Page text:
MGMT 340 Week 3 Different Take to Engaging Employees Netflix Case Discussion

User Generated


Business Finance

MGMT 340



Homework in Introduction to Organizations. It is a one question homework of discussion case. The discussion case and the question are attached. Please follow the requirements. More resourses will be provided.

Unformatted Attachment Preview

WEEK 3 CASE DISCUSSION A DIFFERENT TAKE TO ENGAGING EMPLOYEES: THE CASE OF NETFLIX Instructions: 1) Your initial post i.e. your answer to the case question should be made by Thursday, 11:59 pm. It must be at least 100 words. [2.5 points] 2) Your reply post i.e. your response/thoughts to someone else’s post should be made by Saturday, 11:59 pm. It must be at least 100 words. [2.5 points] 3) No late posts are accepted and if you make the initial post and reply post on the same day, you lose 1 point in this week’s case discussion. Evaluation criteria i. Thoroughness (Did you answer the question?) ii. Learning (Did you apply learning points from the topics?) iii. Writing (Was your post and reply free of typos and grammatical errors?) iv. Professionalism (Was your post respectful to the perspectives of others?). When the local video rental store fined Reed Hastings $40 for the late return of the movie Apollo 13, they probably could not have guessed that this would initiate the chain reaction that would result in the demise of video rentals as we knew it. Netflix began its life as a mail-based subscription video rental company in 1997, which later added the streaming of movies to its offerings. As of 2014, the company has over 2,000 employees. Many entrepreneurial companies start out as exciting, challenging, and engaging organizations, and then, as they grow, they become bureaucratic. This could have happened at Netflix, except that it already had happened to Mr. Hastings at his first company Pure Software. His past experiences and reflections about what went wrong seemed to have put Netflix on a unique path, as he was determined not to repeat his mistakes at Netflix. Starting from its early days, Netflix had a different take on how to attract and retain top talent. As a case in point, consistent with motivation principles, Netflix believes in vacations. Yet, the company does not have a formal vacations policy. Instead, salaried employees can take as many days of vacations as they like (if employees want to take more than 30 days in a row, it requires a prior conversation with HR). Instead of tracking the number of hours or days employees are working, the company focuses on what matters, which is whether the job gets done. Employees have the power to make choices in areas where choice would be unthinkable in many other companies. For example, employees get to decide how much of their pay will be cash versus stock. Travel and entertainment expenses are left to the employee’s discretion. Instead of creating detailed procedures, their policy consists of telling employees to act in the company’s best interests. Netflix aims to treat its employees like adults. To make such a system work, a company needs employees with a very strong work ethic who are able to self-manage. As a result, Netflix puts a lot of emphasis on how they recruit and select their employees. The company is proud to pay top of the market salaries to top-notch talent. They offer stock with no vesting period so that employees do not have to work a certain period of time to fully own their stocks, which allows them to leave at any time without suffering a financial penalty. The idea is that employees should be able to leave if they want to. If they choose to stay, this should be because they are challenged and engaged, and not because they feel like they have to. The company is incredibly selective in who is hired, and people who are not drawn to the entertainment industry are not a great fit. After they are hired, Netflix expects consistently very high performance from its employees. This is not a culture for slackers, and it is not a culture for those who expect external incentives for specific actions. While the company pays high salaries, there are no bonuses or other incentives. Many of the perks that are the default in Silicon Valley companies, such as free food or computer games, are missing at Netflix offices. In fact, former chief talent officer of Netflix, Patty McCord noted that “satisfaction comes from work, not from the cookies.” While high performance is expected and employees are held accountable for their performance, the company eliminated performance appraisal systems, feeling that they were too infrequent to be useful. Instead, managers are expected to have informal conversations about performance as part of their regular workflow. They also have an informal 360 system in which colleagues identify and communicate things their coworkers should stop, start, and continue to do. Case Question Which of the approaches discussed in “Workplace Motivation” chapter (job design, incentives etc.) are being utilized to motivate Netflix employees? What can Netflix further do to improve employee motivation?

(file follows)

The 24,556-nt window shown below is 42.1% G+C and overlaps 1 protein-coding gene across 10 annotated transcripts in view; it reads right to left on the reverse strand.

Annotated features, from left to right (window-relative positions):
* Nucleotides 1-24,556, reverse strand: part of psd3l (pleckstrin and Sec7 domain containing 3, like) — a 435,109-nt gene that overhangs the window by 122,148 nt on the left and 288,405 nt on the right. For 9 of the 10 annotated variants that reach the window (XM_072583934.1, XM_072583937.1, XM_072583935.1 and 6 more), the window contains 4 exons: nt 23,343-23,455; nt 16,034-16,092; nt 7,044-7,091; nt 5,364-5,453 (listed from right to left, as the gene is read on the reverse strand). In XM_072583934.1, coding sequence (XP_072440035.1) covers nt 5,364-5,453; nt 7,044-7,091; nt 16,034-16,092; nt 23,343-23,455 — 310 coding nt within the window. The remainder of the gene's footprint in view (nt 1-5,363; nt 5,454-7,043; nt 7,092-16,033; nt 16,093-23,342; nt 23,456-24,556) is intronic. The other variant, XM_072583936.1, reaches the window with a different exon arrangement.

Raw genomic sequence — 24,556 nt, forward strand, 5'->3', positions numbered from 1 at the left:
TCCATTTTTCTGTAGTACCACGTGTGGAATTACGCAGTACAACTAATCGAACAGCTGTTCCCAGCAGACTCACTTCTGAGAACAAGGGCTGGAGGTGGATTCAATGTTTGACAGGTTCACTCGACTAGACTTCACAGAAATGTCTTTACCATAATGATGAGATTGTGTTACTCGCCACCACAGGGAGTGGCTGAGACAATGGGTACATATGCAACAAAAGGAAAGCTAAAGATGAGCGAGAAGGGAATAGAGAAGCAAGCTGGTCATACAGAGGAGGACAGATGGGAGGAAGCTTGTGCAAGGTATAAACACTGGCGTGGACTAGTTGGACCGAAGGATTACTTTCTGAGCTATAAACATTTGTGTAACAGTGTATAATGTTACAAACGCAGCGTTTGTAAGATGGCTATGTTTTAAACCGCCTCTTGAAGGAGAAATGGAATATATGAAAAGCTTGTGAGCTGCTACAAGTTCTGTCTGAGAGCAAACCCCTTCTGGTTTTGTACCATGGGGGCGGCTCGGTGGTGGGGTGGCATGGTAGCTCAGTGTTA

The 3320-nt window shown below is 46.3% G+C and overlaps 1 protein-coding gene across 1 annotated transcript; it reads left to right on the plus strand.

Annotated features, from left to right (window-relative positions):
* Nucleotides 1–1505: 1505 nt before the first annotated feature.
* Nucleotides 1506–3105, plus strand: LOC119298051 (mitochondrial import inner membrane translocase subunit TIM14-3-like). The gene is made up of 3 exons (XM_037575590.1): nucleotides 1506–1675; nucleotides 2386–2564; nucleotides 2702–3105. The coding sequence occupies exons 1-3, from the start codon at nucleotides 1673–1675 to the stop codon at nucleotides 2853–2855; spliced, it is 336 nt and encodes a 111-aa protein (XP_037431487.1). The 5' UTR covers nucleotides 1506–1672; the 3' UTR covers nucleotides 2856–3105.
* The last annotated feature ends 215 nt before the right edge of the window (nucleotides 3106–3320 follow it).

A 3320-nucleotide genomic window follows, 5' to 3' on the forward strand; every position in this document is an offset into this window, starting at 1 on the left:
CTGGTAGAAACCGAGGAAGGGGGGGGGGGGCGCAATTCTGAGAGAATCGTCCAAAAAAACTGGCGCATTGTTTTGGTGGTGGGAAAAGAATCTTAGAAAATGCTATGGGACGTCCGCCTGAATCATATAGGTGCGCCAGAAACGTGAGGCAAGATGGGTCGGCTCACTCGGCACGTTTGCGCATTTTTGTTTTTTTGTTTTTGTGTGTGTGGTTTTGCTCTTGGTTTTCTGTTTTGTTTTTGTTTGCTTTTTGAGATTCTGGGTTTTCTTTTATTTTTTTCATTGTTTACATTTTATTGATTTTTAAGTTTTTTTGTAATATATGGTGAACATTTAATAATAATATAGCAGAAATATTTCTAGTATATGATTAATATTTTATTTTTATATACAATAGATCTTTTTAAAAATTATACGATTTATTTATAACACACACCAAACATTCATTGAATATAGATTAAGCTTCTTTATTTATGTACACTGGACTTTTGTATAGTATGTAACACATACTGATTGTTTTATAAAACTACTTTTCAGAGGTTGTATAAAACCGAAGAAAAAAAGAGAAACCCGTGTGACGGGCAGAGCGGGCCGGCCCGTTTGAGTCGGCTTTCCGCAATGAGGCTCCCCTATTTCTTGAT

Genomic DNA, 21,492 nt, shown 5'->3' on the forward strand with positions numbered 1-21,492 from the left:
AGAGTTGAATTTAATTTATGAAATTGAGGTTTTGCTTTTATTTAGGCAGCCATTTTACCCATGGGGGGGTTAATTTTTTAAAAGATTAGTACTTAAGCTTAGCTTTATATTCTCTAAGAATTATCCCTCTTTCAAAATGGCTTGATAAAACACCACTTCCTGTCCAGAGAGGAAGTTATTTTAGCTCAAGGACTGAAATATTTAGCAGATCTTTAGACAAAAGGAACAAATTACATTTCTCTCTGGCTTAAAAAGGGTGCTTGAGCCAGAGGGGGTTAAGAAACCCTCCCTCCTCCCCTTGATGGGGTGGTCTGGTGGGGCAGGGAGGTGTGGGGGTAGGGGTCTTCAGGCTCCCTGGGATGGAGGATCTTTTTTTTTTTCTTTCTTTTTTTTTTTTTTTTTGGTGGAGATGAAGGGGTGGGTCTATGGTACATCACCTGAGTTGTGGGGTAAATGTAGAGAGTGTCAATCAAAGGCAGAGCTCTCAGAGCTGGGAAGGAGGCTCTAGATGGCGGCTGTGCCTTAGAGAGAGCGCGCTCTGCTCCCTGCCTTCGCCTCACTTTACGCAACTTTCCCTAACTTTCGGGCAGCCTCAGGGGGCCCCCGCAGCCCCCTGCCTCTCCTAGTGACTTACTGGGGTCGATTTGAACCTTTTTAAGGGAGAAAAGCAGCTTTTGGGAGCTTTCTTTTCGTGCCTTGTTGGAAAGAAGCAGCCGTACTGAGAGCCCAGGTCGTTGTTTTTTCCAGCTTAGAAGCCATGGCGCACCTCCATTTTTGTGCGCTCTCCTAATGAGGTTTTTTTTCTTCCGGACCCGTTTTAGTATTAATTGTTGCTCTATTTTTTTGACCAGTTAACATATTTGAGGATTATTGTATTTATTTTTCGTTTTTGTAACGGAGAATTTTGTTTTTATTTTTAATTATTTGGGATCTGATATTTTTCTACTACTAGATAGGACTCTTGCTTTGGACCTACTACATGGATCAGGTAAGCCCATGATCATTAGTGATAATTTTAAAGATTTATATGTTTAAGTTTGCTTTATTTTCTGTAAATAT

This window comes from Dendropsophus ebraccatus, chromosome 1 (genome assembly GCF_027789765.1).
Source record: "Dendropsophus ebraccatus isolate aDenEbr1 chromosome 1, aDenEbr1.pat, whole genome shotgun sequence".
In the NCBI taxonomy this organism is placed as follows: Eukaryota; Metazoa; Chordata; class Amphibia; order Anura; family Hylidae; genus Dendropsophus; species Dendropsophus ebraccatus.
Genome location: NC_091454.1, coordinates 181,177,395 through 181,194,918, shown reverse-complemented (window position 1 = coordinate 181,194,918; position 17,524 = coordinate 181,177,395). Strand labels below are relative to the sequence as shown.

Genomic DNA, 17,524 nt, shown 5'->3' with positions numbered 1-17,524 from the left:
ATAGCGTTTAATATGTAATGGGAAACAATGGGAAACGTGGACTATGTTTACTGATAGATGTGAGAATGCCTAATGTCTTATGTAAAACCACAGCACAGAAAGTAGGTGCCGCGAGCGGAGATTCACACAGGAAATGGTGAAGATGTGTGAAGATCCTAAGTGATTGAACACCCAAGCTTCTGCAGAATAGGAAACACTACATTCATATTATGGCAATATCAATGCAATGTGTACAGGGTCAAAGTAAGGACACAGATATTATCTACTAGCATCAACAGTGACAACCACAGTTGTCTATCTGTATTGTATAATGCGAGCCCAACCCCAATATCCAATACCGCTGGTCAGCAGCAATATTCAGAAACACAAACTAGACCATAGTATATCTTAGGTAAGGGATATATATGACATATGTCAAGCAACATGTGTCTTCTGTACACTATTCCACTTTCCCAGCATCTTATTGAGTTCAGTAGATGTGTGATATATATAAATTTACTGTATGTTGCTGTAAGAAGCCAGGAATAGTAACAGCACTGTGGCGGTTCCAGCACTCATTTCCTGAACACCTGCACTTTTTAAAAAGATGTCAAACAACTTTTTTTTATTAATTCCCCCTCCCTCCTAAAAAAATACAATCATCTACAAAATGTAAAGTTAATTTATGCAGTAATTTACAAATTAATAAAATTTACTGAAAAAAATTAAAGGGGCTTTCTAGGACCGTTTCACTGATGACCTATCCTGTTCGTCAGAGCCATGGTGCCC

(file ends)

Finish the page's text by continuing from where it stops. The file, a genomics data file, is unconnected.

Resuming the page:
Purchase answer to see full attachment
User generated content is uploaded by users for the purposes of learning and should be used following Studypool's honor code & terms of service.

Explanation & Answer



NetFlix and Employee Motivation
Institutional Affiliation

NetFlix is highly selective in who is hiring assuring itself with workers with skill variety.
The company motivates workers by enriching their job, which increases their performance and
reduces absenteeism. It treats every employee as an adult, be their own boss, and NetFlix expects

Excellent resource! Really helped me get the gist of things.


Similar Content

Related Tags